Journal of Materials Science

, Volume 53, Issue 9, pp 6796–6806 | Cite as

Notable hydrogen production on La x Ca1−xCoO3 perovskites via two-step thermochemical water splitting

  • Lulu Wang
  • Mohammad Al-Mamun
  • Porun Liu
  • Yun Wang
  • Hua Gui Yang
  • Huijun Zhao
Energy materials


High-performance thermochemical water splitting catalyst is the key in solar-driven H2 production for the development of sustainable and clean energy technology. Perovskite oxides have been considered promising redox catalysts for two-step thermochemical H2O splitting cycles due to their remarkable oxygen exchange capacity at low thermal heating temperatures. This study is the first to investigate perovskite series of La1−xCa x CoO3 for two-step thermochemical H2O splitting cycles. The Ca doping contents in La1−xCa x CoO3 perovskites showed a significant effect on the O2 and H2 production performances. Increasing the Ca doping content has greatly increased O2 evolution during the thermal reduction process. However, high Ca dopant content significantly weakened the reaction thermodynamics of the subsequent H2O splitting and led to lower re-oxidation yields. After tuning the Ca doping level from 0.2 to 0.8, La0.6Ca0.4CoO3 was identified as the best trade-off among the tested La1−xCa x CoO3 perovskites. The thermal reduction and water splitting temperatures were also systematically investigated to optimize the thermochemical operational conditions. La0.6Ca0.4CoO3 showed maximum H2 production of 587 µmol g−1 when the two-step thermochemical H2O splitting carried out between 1300 and 900 °C, eighteen times higher than that of CeO2 under the same experimental condition. More importantly, La0.6Ca0.4CoO3 also exhibited fairly good catalytic stability during the thermochemical cycling test and has strong potential for long-term applications.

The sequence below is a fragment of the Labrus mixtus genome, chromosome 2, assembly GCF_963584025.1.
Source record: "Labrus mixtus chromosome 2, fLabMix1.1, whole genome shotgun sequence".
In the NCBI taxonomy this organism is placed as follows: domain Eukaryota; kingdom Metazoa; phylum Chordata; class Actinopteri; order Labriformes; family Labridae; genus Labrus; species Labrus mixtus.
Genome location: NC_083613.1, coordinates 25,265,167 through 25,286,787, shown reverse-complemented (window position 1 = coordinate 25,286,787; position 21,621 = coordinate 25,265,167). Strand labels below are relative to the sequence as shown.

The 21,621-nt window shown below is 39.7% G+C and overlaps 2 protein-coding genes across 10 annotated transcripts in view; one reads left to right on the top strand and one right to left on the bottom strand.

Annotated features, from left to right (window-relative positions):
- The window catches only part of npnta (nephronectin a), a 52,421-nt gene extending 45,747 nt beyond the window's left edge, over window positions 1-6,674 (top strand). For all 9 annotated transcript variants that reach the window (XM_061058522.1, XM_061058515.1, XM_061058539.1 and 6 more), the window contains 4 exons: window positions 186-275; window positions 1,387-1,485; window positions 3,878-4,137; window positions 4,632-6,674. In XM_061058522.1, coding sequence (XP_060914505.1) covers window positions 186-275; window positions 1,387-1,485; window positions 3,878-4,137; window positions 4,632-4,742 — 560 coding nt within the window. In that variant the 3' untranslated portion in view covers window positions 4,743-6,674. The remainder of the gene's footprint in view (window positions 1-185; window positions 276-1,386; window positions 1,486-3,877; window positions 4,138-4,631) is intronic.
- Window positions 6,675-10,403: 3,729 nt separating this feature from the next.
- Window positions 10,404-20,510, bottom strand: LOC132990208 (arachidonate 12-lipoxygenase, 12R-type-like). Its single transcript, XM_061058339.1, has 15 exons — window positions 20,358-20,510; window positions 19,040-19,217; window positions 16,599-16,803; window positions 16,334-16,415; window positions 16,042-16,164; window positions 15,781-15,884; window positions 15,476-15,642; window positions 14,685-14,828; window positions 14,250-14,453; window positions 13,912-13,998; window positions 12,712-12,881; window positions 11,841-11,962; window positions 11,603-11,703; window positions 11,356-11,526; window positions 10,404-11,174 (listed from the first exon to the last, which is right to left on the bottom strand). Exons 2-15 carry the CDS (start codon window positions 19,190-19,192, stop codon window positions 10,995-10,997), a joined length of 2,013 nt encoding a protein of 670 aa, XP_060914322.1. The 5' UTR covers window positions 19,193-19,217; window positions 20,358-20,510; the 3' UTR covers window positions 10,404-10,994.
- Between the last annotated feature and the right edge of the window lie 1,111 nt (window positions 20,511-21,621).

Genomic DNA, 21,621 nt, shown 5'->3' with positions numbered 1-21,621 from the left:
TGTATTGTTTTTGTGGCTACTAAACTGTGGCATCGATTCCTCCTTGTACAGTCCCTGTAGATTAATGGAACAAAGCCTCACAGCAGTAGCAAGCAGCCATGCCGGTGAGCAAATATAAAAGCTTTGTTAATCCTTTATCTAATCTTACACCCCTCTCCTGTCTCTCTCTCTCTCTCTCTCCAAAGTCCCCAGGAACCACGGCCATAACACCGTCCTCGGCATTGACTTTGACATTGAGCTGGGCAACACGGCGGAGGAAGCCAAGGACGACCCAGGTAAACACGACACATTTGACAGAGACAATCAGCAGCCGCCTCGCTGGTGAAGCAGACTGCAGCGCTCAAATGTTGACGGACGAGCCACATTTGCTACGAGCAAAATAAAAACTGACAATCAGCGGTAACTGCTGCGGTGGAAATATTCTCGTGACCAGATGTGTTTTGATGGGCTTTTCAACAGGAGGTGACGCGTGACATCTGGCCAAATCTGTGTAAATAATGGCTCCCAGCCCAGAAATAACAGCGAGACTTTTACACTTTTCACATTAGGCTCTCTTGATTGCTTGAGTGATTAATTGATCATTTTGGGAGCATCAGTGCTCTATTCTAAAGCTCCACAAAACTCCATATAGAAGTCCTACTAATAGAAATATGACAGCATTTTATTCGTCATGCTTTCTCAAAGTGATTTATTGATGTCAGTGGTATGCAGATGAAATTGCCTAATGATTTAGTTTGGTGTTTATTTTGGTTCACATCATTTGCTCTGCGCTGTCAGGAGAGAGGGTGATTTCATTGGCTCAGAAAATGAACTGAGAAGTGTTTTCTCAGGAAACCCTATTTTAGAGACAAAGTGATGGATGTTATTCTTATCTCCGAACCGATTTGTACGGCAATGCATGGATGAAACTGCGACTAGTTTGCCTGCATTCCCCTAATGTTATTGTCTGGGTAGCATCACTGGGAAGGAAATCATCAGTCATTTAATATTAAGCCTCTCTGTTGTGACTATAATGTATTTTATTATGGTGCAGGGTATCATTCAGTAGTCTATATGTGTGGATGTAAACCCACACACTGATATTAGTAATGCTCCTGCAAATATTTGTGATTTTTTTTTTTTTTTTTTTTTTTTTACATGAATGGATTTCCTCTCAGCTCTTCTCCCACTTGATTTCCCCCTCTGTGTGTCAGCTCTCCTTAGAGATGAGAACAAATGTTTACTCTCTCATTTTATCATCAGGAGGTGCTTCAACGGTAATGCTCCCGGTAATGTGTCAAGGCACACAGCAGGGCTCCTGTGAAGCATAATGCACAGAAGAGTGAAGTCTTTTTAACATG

This work was financially supported by the Australian Research Council (ARC) and the National Natural Science Foundation of China (Grant Nos. 51372248, 51432009).

Compliance with ethical standards

Conflict of interest

The authors declare that they have no conflict of interest.

Supplementary material

10853_2018_2004_MOESM1_ESM.docx (2.3 mb)
Supplementary material 1 (DOCX 2305 kb)


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Authors and Affiliations

  1. 1.Centre for Clean Environment and Energy, Gold Coast CampusGriffith UniversitySouthportAustralia
  2. 2.Key Laboratory for Ultrafine Materials of Ministry of Education, School of Materials Science and EngineeringEast China University of Science and TechnologyShanghaiChina
  3. 3.Centre for Environmental and Energy Nanomaterials, Institute of Solid State PhysicsChinese Academy of SciencesHefeiChina

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